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Ascend builds the backbone

The company is looking to boost sagging earnings with new all-in-one Net gear that incorporates recently acquired technology.

Ascend Communications (ASND) hopes a new strategy incorporating technology acquired this summer will lift it out of its financial doldrums.

The company next week will launch a new addition to an existing box that will allow for the simultaneous support of Frame Relay, asynchronous transfer mode (ATM), and Ethernet-based Internet protocol (IP) schemes. Ascend acquired the technology through its $3.7 billion acquisition of Cascade Communications in May.

Ascend also will roll out a new piece of networking hardware for layouts based on ATM that offers higher speeds for data flows.

The moves offer the first concrete evidence of how the company plans to both incorporate technology derived from the Cascade acquisition and roll it into an overarching strategy targeting enterprise wide-area backbone networks, which are the interconnection points of the Internet and carrier networks.

It may come at a good time for the company, due to the recent announcement of reduced expectations for its fiscal third quarter. The company said in a pre-announcement that earnings would fall about 33 percent for the quarter, which ended September 30.

Ascend is coping with an increasingly crowded field in its core remote-access hardware business, which may be taking a bite out of revenue as it incorporates Cascade into its operations, according to industry observers.

Ascend officials said the new Cascade gear will help service providers as businesses turn to the public network to fulfill their wide-area connection needs, since implementing private wide-area links between sites can be financially prohibitive.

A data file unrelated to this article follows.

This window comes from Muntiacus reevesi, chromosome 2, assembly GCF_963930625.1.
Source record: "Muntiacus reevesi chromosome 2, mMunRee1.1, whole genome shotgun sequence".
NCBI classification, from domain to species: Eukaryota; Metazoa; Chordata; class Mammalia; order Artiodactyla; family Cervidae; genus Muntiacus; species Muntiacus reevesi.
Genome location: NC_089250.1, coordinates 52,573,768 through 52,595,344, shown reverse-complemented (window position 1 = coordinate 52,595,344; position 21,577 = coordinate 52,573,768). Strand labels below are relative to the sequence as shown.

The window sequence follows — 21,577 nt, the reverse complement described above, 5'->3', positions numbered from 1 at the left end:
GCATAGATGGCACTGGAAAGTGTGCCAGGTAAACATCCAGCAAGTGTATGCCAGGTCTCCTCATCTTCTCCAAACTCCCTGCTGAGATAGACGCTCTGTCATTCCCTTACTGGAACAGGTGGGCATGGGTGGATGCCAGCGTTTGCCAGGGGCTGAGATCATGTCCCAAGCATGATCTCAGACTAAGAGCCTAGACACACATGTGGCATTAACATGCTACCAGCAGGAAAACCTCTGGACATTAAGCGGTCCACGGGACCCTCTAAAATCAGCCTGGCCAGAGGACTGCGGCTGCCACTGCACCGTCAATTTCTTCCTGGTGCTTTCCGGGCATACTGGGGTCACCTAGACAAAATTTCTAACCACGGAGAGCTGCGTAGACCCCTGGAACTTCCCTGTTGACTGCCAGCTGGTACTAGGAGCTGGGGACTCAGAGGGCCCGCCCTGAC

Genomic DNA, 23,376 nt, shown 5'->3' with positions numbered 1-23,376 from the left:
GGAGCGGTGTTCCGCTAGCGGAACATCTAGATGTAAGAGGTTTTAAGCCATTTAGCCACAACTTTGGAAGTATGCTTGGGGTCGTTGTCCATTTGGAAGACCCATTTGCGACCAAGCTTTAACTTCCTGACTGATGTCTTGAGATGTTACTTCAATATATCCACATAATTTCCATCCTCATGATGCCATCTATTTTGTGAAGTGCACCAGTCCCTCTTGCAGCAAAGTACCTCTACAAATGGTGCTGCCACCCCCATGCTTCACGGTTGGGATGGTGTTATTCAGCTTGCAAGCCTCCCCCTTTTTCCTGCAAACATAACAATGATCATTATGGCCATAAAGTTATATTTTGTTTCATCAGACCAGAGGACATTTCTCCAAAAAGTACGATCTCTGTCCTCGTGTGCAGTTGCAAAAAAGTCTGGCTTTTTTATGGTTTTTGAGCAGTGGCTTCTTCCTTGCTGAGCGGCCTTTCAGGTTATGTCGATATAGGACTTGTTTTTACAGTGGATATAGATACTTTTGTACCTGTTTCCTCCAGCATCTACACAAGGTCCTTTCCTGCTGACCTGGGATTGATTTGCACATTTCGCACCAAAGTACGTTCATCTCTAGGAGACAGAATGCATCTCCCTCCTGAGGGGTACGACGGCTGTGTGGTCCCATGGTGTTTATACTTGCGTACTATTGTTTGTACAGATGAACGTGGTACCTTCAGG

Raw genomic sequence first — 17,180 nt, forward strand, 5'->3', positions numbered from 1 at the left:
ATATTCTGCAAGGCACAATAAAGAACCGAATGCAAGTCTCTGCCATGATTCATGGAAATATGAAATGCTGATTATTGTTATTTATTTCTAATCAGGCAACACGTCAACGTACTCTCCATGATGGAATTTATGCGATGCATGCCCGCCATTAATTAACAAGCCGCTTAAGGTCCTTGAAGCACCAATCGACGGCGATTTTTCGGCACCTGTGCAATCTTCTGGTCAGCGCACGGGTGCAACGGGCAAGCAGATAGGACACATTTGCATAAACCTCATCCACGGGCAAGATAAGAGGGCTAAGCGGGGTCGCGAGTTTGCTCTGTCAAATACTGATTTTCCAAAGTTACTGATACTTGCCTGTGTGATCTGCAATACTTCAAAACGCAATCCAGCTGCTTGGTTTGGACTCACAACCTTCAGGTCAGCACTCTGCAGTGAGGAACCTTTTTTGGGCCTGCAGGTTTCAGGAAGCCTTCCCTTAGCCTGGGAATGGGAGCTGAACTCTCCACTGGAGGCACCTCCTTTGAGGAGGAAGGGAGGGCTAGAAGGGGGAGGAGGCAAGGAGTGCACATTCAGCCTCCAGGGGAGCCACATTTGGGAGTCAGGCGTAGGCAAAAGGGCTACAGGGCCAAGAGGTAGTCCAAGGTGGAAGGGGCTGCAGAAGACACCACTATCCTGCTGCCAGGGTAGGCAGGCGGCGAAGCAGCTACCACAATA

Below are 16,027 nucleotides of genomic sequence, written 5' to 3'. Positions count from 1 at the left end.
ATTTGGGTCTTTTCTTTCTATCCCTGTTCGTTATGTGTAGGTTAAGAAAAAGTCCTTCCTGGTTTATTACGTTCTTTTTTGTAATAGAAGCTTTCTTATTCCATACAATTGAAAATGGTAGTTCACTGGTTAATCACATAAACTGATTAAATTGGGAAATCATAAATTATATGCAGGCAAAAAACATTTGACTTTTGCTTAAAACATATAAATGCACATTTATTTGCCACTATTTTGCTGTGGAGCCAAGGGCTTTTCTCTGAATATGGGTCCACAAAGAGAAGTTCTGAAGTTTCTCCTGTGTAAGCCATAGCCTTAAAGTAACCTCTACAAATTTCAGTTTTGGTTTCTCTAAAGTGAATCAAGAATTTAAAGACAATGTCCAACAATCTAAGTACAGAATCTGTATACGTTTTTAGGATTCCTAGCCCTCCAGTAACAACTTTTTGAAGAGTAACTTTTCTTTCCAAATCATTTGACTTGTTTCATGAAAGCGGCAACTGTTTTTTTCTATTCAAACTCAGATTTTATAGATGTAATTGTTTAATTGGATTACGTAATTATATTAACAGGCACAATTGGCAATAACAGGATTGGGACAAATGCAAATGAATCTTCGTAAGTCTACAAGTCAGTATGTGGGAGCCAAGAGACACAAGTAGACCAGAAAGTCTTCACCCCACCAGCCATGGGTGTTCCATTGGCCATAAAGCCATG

To augment an existing CBX 500 box, the company will introduce capabilities that allow support for frame-based packets in the form of new modules that fit into the chassis that support Frame Relay and Ethernet-based IP layouts. The new support for frame-based data networks is intended to allow service providers to augment current offerings for customers without having to add a new infrastructure to support it.

Multiservice support for the CBX 500 is due in the first quarter of next year, with prices per port coming in at $10,000 for the six-port Frame Relay module and $12,500 for the four-port Ethernet-based module.

The new switch, called the GX 550, transports data at OC-48 rates, the latest and fastest speed level for gear of this type. Ascend officials claim they are the first to offer this speed in ATM-based gear.

The new gear, which will ship in the first quarter of next year, will cost $110,000 for a box configured for 25-gbps (gigabits per second) speeds. Cards that fit into the GX 550 chassis are the same type, no matter what speed a network administrator desires, making it easy to incorporate a variety of links within one box.